• Following a vehicle to closely

You will lose your CDL license for a period of time if any of the following conditions exist:

  • 60-day loss if you commit two listed traffic violations within a three-year period while driving a CMV
  • 120-day loss if you commit three listed traffic violations within a three-year period
  • 60 days for a first violation of the rules regarding slowing and/or stopping at a railroad crossing
  • 120 days for a second violation within a three-year period of the rules regarding slowing and/or stopping at a railroad crossing
  • One year for a third violation within a three-year period of the rules regarding slowing and/or stopping at a railroad crossing

CDL Specific Violations

You will lose your CDL license for a minimum of one year if you:

  • Leave the scene of an accident
  • Commit a felony that involves the use of a commercial motor vehicle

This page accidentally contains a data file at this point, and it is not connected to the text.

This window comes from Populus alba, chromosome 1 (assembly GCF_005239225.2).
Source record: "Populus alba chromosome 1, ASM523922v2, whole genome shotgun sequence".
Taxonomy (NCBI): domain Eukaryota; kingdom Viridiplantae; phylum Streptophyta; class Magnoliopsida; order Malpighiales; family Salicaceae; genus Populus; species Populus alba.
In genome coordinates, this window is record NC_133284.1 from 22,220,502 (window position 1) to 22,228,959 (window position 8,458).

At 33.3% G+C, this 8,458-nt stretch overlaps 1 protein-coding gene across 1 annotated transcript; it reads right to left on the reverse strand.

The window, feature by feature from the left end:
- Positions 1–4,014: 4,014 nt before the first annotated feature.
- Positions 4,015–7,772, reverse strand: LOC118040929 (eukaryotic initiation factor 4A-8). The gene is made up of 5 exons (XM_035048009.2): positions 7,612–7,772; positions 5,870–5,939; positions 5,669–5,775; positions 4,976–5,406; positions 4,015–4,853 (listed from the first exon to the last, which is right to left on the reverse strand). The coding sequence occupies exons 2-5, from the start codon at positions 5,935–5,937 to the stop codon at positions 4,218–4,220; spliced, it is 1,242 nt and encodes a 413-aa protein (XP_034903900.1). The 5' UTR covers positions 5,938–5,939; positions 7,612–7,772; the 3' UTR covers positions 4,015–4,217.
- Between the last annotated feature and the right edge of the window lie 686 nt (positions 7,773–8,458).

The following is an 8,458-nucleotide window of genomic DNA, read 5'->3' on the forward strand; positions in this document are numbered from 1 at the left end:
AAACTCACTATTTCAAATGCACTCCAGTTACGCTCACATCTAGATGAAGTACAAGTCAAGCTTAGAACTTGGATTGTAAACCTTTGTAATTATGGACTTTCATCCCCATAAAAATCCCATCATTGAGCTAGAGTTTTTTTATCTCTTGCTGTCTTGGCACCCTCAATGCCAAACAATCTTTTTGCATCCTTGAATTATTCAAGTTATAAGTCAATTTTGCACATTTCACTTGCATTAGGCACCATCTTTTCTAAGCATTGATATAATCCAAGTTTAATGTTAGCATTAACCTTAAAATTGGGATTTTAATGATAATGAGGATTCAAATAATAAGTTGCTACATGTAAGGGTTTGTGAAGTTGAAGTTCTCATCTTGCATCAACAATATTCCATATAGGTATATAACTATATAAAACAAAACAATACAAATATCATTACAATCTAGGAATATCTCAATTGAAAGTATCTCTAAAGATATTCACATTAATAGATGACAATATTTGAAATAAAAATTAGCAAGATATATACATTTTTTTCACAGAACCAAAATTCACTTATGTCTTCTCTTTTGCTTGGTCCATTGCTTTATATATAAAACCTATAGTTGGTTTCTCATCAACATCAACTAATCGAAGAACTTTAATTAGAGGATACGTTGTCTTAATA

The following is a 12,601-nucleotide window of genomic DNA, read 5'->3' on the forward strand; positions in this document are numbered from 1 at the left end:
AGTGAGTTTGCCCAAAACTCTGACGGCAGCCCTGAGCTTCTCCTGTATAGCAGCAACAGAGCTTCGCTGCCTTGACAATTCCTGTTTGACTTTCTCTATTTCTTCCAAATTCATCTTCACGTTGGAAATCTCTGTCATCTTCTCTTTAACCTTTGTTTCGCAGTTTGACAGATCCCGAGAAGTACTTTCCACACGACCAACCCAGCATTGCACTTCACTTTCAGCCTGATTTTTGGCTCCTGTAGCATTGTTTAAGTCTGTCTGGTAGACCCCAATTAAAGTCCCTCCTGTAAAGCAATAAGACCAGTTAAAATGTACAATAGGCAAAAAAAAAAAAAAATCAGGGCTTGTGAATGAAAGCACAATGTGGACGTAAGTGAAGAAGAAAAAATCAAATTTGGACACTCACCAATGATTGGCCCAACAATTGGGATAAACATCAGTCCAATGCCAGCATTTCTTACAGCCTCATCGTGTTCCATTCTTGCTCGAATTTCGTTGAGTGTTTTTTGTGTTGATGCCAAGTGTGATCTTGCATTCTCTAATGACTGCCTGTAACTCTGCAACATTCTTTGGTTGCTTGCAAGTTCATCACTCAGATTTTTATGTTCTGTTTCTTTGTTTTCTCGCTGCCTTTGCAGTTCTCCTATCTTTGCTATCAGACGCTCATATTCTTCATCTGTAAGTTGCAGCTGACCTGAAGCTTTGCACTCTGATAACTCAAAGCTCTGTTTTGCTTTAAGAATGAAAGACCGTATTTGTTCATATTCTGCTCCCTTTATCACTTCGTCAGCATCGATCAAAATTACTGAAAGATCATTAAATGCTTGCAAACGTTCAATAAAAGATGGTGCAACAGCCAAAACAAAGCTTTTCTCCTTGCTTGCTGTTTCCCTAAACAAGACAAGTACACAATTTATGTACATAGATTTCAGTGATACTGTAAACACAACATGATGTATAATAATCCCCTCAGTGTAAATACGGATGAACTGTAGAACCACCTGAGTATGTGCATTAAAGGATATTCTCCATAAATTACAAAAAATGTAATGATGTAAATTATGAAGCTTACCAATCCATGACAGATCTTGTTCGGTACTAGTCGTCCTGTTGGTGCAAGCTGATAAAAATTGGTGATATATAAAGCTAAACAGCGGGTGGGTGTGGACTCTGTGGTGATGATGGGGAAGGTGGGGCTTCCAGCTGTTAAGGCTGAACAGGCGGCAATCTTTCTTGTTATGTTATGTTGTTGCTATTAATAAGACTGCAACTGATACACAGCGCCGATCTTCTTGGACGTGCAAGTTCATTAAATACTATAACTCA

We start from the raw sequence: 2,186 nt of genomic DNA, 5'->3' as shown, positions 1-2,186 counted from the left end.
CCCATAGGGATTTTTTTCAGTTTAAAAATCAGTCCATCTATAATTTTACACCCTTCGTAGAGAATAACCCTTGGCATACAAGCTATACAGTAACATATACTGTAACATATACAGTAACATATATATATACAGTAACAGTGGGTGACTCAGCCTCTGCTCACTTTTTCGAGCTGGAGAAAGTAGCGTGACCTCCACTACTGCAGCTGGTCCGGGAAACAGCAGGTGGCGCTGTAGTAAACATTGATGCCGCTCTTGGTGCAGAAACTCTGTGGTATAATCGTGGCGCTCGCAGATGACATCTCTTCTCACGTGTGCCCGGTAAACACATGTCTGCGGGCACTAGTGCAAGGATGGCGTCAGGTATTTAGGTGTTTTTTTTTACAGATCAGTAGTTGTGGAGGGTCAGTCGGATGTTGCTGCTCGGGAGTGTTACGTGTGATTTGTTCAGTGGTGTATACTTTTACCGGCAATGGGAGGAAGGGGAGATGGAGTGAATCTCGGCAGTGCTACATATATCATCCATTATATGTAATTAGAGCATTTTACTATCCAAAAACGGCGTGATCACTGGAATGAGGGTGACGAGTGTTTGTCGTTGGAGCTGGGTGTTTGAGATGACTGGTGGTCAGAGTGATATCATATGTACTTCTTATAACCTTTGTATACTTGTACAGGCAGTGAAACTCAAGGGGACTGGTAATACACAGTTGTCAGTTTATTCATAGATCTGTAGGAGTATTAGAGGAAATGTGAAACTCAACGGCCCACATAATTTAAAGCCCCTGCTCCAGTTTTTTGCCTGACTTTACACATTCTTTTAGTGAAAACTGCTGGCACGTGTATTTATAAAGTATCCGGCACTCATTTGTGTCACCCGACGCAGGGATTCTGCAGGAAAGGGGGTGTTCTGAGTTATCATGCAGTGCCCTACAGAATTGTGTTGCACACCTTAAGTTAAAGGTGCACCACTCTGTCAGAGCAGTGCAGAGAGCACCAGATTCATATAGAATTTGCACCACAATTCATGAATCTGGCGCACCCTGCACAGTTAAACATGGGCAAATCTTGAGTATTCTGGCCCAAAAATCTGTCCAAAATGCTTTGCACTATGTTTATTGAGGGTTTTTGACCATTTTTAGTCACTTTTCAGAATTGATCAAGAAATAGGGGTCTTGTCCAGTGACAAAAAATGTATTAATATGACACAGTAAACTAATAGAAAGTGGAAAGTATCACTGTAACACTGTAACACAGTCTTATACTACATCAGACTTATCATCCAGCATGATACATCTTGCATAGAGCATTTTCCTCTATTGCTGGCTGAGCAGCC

• Are convicted of a DUI or driving under the influence of a controlled substance

You will lose your CDL for three years if driving a CMV approved for transporting hazardous materials and you commit the listed offenses. If it's a second offense, you will lose your license for life. A conviction for committing a felony that involves controlled substances will lead to a permanent loss of the CDL.

In addition, you may be ticketed or fined for:

  • Exceeding the legal truck weight
  • Running a red light
  • Driving without insurance
  • Failing to placard a hazardous materials truck on all four sides